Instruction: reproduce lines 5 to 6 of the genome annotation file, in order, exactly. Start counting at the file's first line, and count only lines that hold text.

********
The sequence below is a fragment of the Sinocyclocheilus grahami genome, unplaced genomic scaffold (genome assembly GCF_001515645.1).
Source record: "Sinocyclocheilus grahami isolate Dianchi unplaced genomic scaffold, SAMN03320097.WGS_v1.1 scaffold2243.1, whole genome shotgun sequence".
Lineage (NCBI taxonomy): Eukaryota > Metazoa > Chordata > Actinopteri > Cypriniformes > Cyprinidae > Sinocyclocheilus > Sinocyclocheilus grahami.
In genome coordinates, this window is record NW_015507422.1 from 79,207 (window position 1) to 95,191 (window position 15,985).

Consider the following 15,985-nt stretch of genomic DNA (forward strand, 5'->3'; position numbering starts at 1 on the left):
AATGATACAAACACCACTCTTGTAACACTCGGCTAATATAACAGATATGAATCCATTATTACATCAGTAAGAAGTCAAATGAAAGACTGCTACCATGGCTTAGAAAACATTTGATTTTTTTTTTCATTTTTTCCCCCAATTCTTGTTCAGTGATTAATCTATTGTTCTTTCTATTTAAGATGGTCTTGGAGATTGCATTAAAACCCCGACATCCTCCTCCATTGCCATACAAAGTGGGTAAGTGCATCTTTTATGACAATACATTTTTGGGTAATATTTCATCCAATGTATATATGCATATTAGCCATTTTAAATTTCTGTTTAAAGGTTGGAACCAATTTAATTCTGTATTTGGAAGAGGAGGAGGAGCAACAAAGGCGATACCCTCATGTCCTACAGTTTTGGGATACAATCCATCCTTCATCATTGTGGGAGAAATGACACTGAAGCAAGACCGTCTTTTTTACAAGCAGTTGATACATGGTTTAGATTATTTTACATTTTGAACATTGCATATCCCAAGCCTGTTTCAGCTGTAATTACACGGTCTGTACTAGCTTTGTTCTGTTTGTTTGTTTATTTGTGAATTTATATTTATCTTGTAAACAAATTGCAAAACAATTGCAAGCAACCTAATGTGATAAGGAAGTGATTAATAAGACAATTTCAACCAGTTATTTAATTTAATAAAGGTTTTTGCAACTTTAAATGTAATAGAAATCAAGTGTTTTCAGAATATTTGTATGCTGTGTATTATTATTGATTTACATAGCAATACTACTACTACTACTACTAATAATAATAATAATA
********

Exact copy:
Consider the following 15,985-nt stretch of genomic DNA (forward strand, 5'->3'; position numbering starts at 1 on the left):
AATGATACAAACACCACTCTTGTAACACTCGGCTAATATAACAGATATGAATCCATTATTACATCAGTAAGAAGTCAAATGAAAGACTGCTACCATGGCTTAGAAAACATTTGATTTTTTTTTTCATTTTTTCCCCCAATTCTTGTTCAGTGATTAATCTATTGTTCTTTCTATTTAAGATGGTCTTGGAGATTGCATTAAAACCCCGACATCCTCCTCCATTGCCATACAAAGTGGGTAAGTGCATCTTTTATGACAATACATTTTTGGGTAATATTTCATCCAATGTATATATGCATATTAGCCATTTTAAATTTCTGTTTAAAGGTTGGAACCAATTTAATTCTGTATTTGGAAGAGGAGGAGGAGCAACAAAGGCGATACCCTCATGTCCTACAGTTTTGGGATACAATCCATCCTTCATCATTGTGGGAGAAATGACACTGAAGCAAGACCGTCTTTTTTACAAGCAGTTGATACATGGTTTAGATTATTTTACATTTTGAACATTGCATATCCCAAGCCTGTTTCAGCTGTAATTACACGGTCTGTACTAGCTTTGTTCTGTTTGTTTGTTTATTTGTGAATTTATATTTATCTTGTAAACAAATTGCAAAACAATTGCAAGCAACCTAATGTGATAAGGAAGTGATTAATAAGACAATTTCAACCAGTTATTTAATTTAATAAAGGTTTTTGCAACTTTAAATGTAATAGAAATCAAGTGTTTTCAGAATATTTGTATGCTGTGTATTATTATTGATTTACATAGCAATACTACTACTACTACTACTAATAATAATAATAATA